Lip protection might be necessary depending on the type of sports being played and the shape of the person’s mouth who needs a mouthguard. For example, during an impact or even during regular sports activity, braces might cut the lips of the person playing. Some mouth guards provide extra protection for this purpose.
Stock mouth guards are the least expensive and provide the least amount of protection and comfort. They are sold at sports stores and local convenience stores. However, they are not recommended by dental professionals.
All of these options come with their own pros and cons. It may require a bit of trial and error before the right fit is found. The wearer will want to be sure that the fit is snug but comfortable, that they can still breathe properly and remain active, that they will keep the mouthguard in their mouth during heavy activity, and that all areas that need to be are covered and protected.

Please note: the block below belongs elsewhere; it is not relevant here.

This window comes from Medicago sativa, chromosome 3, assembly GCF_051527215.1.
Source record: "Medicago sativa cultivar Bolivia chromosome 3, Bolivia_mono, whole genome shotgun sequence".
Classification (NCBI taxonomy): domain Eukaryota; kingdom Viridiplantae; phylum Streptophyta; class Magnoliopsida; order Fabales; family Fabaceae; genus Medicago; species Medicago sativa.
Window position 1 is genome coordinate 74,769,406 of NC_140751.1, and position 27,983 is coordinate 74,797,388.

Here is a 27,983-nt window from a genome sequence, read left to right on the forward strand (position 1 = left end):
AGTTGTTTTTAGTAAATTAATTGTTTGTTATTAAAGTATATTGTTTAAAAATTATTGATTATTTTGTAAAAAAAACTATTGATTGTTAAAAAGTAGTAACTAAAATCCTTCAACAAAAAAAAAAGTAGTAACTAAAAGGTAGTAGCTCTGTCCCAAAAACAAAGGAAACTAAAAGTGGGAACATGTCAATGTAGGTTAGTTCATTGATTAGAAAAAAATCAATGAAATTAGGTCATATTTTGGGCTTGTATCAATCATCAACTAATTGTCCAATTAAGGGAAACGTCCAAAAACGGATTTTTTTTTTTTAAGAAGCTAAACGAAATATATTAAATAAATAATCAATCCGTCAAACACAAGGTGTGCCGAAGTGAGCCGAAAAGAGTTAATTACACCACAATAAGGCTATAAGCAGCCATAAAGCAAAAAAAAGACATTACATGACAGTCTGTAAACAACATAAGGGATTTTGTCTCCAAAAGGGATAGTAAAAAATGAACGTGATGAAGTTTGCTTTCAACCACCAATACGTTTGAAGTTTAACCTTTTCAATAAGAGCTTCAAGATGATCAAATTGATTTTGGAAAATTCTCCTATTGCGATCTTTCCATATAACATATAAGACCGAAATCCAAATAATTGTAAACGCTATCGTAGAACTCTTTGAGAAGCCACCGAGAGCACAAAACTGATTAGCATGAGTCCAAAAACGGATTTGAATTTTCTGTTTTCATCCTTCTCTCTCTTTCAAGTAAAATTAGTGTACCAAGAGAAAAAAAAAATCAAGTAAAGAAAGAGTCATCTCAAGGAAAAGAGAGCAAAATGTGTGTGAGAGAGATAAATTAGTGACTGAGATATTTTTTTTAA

Boil-to-fit vs. “Pop and Play”
Most mouth guards are chew-proof and made from medical-grade materials like silicone. It’s always a good idea to review the materials section of a product description before purchase because it’s not guaranteed it will be the right mouthguard for you. The boil-to-fit design uses materials that mold when heated by boiling water. When the mouthguard is submerged, it softens enough to mold to the teeth when the wearer bites down.
“Pop and play” mouth guards are made from a type of silicone that allows the wearer to get a comfortable fit without any kind of heating. These can work better for many people, including young children because there aren’t any additional steps to get a good fit. However, sometimes the material can be tricky, and some trial and error is required to get it right. Since mouth guards aren’t usually returnable, this can become a costly process.